Aluminum Die Casting Defects: Causes & Solutions (2023)

People’s expectations for the safety and appearance of die-casting parts are always rising as science and technology develop. The quality of the parts is evaluated differently depending on the application. The primary issue for manufacturers is how to improve the quality and output value of die-casting.

Surface Defects

Aluminum castings are vulnerable to defects such as internal looseness, shrinkage, and porosity throughout the casting process. The surface dense layer parts of these castings with defects are removed after machining, but defects in the internal tissue are still noticeable.

die casting surface defects

In this article, we’ll go through the different kinds of die case defects, their causes, solutions, and prevention strategies. Let’s begin straight away!


In the die-casting process, porosity is a major challenge. The development of pores, holes, air pockets, or indentations on the surface or inside a die-cast object is known as porosity. It is a conditioning phenomenon that weakens a die cast’s structural integrity and causes leaks or corrosion in some areas.

Die castings with pores may experience component failure. As a result, these castings are inappropriate for applications requiring strong structural integrity. There are three primary types of casting porosity.

Cold Shut

These are irregular linear lines on the cast’s surface here. The lines are thin and narrow, with smooth edges that may widen in response to outside pressures. When two liquid metal fronts in the die cavity are improperly fused, cold shut faults in pressure die casting result.

Some of the reasons for cold shut include low molten temperature, slow injection speed, an inefficient gating system, and poor alloy fluidity. Visual examinations will assist you in identifying this defect. Increasing the temperatures of the mold and the molten metal is an effective approach to preventing cold shuts.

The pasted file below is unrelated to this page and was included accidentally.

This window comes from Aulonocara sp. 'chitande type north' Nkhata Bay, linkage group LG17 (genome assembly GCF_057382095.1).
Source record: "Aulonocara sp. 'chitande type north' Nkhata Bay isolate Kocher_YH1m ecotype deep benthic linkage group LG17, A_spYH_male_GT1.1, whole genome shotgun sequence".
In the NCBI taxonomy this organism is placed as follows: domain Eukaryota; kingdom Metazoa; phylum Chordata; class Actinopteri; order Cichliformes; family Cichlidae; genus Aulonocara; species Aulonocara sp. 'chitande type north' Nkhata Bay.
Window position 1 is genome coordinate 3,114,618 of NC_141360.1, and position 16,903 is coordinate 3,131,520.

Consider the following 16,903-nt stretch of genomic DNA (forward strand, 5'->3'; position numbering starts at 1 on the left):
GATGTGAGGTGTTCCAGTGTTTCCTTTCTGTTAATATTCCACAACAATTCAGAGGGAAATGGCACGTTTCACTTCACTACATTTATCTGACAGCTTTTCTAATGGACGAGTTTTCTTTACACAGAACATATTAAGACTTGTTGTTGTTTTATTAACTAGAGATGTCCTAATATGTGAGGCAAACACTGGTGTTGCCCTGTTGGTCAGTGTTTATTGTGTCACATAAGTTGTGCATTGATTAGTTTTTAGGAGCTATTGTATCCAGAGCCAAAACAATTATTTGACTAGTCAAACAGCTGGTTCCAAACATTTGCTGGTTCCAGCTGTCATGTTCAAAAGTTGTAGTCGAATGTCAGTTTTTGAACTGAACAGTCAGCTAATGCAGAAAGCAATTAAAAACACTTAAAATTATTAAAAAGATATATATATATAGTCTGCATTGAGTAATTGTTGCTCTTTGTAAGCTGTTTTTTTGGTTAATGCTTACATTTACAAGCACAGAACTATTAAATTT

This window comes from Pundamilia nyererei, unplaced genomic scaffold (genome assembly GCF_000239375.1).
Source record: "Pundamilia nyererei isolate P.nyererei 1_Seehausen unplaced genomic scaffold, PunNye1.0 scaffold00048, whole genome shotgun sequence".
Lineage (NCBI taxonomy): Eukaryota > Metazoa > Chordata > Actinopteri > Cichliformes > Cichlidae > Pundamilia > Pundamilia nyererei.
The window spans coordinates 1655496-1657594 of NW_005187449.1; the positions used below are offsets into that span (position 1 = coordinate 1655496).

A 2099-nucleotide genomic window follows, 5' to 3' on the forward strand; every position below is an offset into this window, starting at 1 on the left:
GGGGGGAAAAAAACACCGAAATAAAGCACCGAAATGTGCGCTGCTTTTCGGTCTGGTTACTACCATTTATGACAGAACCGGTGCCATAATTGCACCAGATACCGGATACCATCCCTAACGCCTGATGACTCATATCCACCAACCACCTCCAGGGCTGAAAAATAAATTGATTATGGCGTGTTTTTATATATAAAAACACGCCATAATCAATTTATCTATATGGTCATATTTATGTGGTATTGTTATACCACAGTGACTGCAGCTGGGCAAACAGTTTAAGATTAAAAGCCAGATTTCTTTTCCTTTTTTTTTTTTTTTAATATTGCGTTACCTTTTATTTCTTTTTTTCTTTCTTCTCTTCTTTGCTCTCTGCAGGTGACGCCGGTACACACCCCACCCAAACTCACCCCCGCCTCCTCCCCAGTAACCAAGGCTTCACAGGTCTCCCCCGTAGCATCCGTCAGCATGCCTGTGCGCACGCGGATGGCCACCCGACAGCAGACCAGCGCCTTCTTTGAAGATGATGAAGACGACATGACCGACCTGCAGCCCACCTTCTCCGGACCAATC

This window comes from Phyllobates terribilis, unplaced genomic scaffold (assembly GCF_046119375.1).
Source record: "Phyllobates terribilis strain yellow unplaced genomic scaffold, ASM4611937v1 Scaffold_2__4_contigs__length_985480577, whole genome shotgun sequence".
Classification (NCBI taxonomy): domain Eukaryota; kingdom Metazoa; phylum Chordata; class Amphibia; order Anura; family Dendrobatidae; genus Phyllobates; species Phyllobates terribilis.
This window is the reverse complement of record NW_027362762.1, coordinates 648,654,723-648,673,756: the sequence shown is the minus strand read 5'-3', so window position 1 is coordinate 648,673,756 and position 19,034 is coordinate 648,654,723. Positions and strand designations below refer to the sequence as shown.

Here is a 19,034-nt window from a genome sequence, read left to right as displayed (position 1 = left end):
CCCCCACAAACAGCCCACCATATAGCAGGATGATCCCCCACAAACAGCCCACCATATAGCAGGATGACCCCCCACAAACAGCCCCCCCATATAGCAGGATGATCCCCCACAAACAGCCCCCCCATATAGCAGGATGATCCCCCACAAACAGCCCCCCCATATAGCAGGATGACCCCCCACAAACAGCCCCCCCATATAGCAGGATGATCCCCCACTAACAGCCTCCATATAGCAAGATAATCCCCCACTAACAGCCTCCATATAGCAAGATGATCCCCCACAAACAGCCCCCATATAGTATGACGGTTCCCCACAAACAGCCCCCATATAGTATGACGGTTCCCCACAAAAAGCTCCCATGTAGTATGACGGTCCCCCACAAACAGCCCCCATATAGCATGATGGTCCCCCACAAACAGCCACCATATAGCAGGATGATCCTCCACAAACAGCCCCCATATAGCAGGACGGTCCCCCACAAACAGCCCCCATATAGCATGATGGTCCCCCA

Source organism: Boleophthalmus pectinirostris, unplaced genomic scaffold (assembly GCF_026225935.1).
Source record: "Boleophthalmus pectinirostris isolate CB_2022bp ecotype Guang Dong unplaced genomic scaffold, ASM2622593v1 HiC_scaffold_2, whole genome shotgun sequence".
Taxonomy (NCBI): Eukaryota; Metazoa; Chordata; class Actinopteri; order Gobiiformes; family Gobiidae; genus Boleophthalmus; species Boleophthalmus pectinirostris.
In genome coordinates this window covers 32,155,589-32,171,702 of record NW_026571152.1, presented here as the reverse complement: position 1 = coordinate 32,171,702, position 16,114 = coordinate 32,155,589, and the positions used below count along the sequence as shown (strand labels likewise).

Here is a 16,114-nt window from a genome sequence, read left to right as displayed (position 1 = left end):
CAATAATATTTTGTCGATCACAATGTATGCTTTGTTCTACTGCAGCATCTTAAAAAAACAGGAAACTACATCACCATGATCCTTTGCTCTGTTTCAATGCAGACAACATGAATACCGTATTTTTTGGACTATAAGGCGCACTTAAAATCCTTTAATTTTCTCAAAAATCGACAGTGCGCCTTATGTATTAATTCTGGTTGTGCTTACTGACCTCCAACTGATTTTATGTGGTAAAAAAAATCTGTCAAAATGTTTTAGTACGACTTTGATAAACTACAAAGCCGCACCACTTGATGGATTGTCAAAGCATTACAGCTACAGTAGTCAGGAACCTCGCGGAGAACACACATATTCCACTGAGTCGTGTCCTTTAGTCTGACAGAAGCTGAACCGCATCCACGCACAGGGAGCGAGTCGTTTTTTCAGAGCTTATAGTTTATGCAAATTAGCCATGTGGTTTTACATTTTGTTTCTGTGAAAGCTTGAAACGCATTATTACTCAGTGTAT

Gas Porosity:

This is caused by the creation of bubbles in the cast after it has cooled. Gas porosities are smooth, bright white or yellow surfaces with round or oval structures that are visible on the bodies of die-cast parts. 

Liquid metals can contain a lot of dissolved gas, although most solid metals cannot. As a result, as the solid metal cools, the gas inside it condenses as voids or bubbles inside the cast. You might see some holes in the cast as a result of this happening frequently throughout the solidification process. Gas porosity can result in additional defects and higher scrap rates, depending on how severe it is.


  • Molten metal alloys released hydrogen.
  • Gases used in the filling process for metal alloys.
  • Mold-releasing agent gases.


  • Make sure the metal alloy ingot is dry and clean.
  • Use distinct features, such as injection rate.

Shrinkage Porosity

Metal alloys shrink as they cool, and shrinkage porosity is created during the cooling and solidification stages of casting. As a result, without taking enough security measures, there is a substantial chance that this defect could appear.


  • An irrational cooling system design.
  • An early mold opening.
  • Pouring at a very high temperature.


  • Improve the casting structure overall.
  • Add ribs, cooling coils, or internal chills to better dissipate heat.
  • Reduce total volume deficits by adjusting the casting temperature.

Dimensional Defects